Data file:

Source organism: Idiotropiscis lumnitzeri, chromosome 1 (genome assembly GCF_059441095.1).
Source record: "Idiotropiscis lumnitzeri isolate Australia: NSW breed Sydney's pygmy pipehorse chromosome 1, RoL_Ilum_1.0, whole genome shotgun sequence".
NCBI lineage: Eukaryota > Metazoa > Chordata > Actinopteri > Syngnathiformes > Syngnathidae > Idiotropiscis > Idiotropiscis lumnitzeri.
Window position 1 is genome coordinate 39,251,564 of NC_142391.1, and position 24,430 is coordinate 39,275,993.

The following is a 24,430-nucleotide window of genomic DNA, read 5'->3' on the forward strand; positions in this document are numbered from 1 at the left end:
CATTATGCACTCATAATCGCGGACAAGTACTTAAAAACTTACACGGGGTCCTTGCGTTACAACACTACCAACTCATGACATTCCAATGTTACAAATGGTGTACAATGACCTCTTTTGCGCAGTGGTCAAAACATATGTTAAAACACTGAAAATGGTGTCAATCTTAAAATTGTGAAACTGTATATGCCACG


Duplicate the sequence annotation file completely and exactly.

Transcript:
Source organism: Idiotropiscis lumnitzeri, chromosome 1 (genome assembly GCF_059441095.1).
Source record: "Idiotropiscis lumnitzeri isolate Australia: NSW breed Sydney's pygmy pipehorse chromosome 1, RoL_Ilum_1.0, whole genome shotgun sequence".
NCBI lineage: Eukaryota > Metazoa > Chordata > Actinopteri > Syngnathiformes > Syngnathidae > Idiotropiscis > Idiotropiscis lumnitzeri.
Window position 1 is genome coordinate 39,251,564 of NC_142391.1, and position 24,430 is coordinate 39,275,993.

The following is a 24,430-nucleotide window of genomic DNA, read 5'->3' on the forward strand; positions in this document are numbered from 1 at the left end:
CATTATGCACTCATAATCGCGGACAAGTACTTAAAAACTTACACGGGGTCCTTGCGTTACAACACTACCAACTCATGACATTCCAATGTTACAAATGGTGTACAATGACCTCTTTTGCGCAGTGGTCAAAACATATGTTAAAACACTGAAAATGGTGTCAATCTTAAAATTGTGAAACTGTATATGCCACG